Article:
Okay Mom, here’s how you can explain to people that it’s not in any way, shape or form a government-run health plan. I know you’re getting swamped with email from people afraid they’ve just seen the apocalypse, but really, you don’t even have to trust me on this, because this is the bottom line: A comprehensive set of reforms that builds on a system of private insurance is not a government-run health plan. It just isn’t. It’s a regulated privately-run health plan. Really.
If they don’t believe me, maybe this will help:
And indeed, this is exactly the case. Obama’s plan closely mirrors three proposals that have attracted the support of Republicans who reside within their party’s mainstream: The first is the 1993 Senate Republican health plan, which is compared with Obama’s plan here, with the similarity endorsed by former Republican Senator Dave Durenberger here. The second is the Bipartisan Policy Center plan, endorsed by Bob Dole, Howard baker, George Mitchell and Tom Daschle, which is compared to Obama’s plan here. And the third, of course, is Mitt Romney’s Massachusetts plan, which was crafted by the same economist who helped create Obama’s plan, and which is rhetorically indistinguishable from Obama’s. (The main difference are that Obama’s plan cuts Medicare [Advantage subsidies] and imposes numerous other cost-saving measures — which is to say, attempting to craft a national version of Romney’s plan would result in something substantially more liberal than Obama’s proposal.)
Last year I was invited to a conference call with a coalition of the players to discuss what they believed was legislatively possible. At the time I asked about whether a public option (also known as a government-run health plan) was in the cards, and was gently, but firmly told there was no legislative will for it. This conversation was back in the early days, when health care reform still had the support of 68% of the American public, the term ‘death panels’ had not yet become part of our daily vocabulary, and people weren’t waving signs at town hall meetings with 40-year old John Birch society slogans attached to the faces and names of our day.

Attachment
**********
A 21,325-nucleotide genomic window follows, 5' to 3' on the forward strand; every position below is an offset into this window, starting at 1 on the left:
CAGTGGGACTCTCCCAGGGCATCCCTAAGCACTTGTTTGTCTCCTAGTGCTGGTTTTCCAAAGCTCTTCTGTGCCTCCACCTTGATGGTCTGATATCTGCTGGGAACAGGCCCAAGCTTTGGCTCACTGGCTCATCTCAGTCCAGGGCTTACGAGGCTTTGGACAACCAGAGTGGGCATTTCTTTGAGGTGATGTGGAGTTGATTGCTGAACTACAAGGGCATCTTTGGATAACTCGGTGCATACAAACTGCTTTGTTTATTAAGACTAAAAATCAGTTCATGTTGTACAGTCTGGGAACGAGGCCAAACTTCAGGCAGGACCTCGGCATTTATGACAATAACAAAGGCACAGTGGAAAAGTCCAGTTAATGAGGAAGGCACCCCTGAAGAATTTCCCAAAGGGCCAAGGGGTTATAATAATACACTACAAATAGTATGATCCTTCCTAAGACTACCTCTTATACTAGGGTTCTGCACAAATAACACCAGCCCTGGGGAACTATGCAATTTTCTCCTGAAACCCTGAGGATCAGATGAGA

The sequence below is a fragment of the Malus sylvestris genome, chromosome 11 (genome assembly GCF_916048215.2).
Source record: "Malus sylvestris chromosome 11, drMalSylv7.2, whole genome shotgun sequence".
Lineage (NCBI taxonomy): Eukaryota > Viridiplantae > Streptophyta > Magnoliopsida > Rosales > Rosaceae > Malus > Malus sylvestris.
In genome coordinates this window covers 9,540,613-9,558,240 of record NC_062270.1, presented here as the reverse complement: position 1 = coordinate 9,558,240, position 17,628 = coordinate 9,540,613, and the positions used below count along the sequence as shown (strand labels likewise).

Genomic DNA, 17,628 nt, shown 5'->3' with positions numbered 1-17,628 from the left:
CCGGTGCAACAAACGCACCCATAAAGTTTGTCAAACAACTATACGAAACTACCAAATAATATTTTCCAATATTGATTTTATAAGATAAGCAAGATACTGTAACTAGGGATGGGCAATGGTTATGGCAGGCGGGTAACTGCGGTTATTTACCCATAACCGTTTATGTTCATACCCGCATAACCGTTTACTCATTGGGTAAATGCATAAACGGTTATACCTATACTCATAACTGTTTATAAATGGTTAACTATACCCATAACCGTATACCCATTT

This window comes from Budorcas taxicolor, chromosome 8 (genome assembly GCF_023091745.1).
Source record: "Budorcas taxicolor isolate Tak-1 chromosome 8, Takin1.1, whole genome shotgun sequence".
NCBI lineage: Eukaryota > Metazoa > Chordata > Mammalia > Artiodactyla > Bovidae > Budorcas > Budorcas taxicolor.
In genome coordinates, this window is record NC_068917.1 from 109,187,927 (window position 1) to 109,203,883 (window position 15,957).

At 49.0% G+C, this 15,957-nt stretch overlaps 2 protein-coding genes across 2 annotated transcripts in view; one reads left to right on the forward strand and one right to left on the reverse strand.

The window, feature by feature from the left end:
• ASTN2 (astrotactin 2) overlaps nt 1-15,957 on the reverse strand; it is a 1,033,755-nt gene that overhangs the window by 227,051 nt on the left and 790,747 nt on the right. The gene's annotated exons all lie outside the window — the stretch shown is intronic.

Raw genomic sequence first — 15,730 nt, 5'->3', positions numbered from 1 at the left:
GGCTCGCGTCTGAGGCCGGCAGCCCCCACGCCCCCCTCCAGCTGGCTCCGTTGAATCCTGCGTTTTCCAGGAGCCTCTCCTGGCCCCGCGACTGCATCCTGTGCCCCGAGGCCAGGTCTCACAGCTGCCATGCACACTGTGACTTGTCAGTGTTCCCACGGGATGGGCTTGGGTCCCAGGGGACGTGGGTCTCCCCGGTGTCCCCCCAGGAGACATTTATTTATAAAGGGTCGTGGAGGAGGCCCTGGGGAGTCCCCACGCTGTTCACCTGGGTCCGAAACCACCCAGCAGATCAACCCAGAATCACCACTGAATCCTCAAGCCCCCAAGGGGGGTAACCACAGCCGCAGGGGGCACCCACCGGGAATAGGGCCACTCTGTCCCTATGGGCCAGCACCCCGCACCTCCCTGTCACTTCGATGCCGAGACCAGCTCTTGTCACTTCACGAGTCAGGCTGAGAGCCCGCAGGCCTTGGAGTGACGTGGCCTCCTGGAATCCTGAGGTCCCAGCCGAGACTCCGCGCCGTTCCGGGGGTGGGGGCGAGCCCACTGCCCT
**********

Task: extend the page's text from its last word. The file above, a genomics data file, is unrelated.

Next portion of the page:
Forget that what we really wanted WAS a government-run health plan. The lack of one has been as divisive to the left as the spectre of one has been to the entire country. Unlocking the Medicare door and letting us all pay extra to buy in early would’ve been terrific, but hey, there just wasn’t any legislative will for it.
It’s a little insulting to have all of these shouters out there beating their heads on the desk, facepalming and wagging their fingers in our face with red-faced fury about something that just does not exist.
So Mom, you taught me to tell the truth no matter what the cost. I’m telling the truth here: there’s no government-run health plan. We wish there was, but there isn’t.
When you have the conversation with your friends who are so bent over this, could you also ask them what they have against young people? Because it could be their grandson who faced the possibility of giving up his chosen career for whatever he could find with health insurance, or their not-eligible-for-insurance-due-to-pre-existing-conditions adult child that lost their house, and wouldn’t they want them to have the opportunities — the SAME opportunities — they had?
In the end, it was always — ALWAYS — about one thing, and one thing only: ending discrimination against people who were unfortunate enough to have a pre-existing condition. Against children. Against adults. Against the self-employed and the small business owners. Those who were not very poor, very rich, elderly or employed found themselves consigned to the lowly purgatory of the uninsured with one direction to go: down.
I don’t understand where all this “I have mine; suck it up, unfortunates” attitude comes from. Truly, I don’t. It’s certainly not how you raised me, nor is it how I recall my friends’ parents raising them.
Could it simply be that they’re mistaken? Maybe, just maybe, someone lied to them. Imagine that.